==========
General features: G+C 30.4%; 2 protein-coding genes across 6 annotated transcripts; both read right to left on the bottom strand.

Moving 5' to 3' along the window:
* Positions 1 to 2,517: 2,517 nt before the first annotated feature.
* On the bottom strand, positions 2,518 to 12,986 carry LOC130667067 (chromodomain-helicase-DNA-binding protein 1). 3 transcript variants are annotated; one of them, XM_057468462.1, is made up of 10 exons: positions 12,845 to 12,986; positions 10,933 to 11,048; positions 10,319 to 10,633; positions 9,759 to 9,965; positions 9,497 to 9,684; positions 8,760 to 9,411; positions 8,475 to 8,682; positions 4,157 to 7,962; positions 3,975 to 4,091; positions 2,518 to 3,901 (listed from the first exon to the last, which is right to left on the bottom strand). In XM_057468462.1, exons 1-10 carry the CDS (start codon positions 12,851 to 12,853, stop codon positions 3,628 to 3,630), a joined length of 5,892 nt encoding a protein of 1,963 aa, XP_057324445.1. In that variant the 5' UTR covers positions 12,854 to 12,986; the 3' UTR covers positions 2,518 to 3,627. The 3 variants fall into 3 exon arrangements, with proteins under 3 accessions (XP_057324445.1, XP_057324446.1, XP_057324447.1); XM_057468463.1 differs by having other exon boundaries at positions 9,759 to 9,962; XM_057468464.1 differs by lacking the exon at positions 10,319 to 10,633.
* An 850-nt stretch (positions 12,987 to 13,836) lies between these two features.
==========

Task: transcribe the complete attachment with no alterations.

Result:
General features: G+C 30.4%; 2 protein-coding genes across 6 annotated transcripts; both read right to left on the bottom strand.

Moving 5' to 3' along the window:
* Positions 1 to 2,517: 2,517 nt before the first annotated feature.
* On the bottom strand, positions 2,518 to 12,986 carry LOC130667067 (chromodomain-helicase-DNA-binding protein 1). 3 transcript variants are annotated; one of them, XM_057468462.1, is made up of 10 exons: positions 12,845 to 12,986; positions 10,933 to 11,048; positions 10,319 to 10,633; positions 9,759 to 9,965; positions 9,497 to 9,684; positions 8,760 to 9,411; positions 8,475 to 8,682; positions 4,157 to 7,962; positions 3,975 to 4,091; positions 2,518 to 3,901 (listed from the first exon to the last, which is right to left on the bottom strand). In XM_057468462.1, exons 1-10 carry the CDS (start codon positions 12,851 to 12,853, stop codon positions 3,628 to 3,630), a joined length of 5,892 nt encoding a protein of 1,963 aa, XP_057324445.1. In that variant the 5' UTR covers positions 12,854 to 12,986; the 3' UTR covers positions 2,518 to 3,627. The 3 variants fall into 3 exon arrangements, with proteins under 3 accessions (XP_057324445.1, XP_057324446.1, XP_057324447.1); XM_057468463.1 differs by having other exon boundaries at positions 9,759 to 9,962; XM_057468464.1 differs by lacking the exon at positions 10,319 to 10,633.
* An 850-nt stretch (positions 12,987 to 13,836) lies between these two features.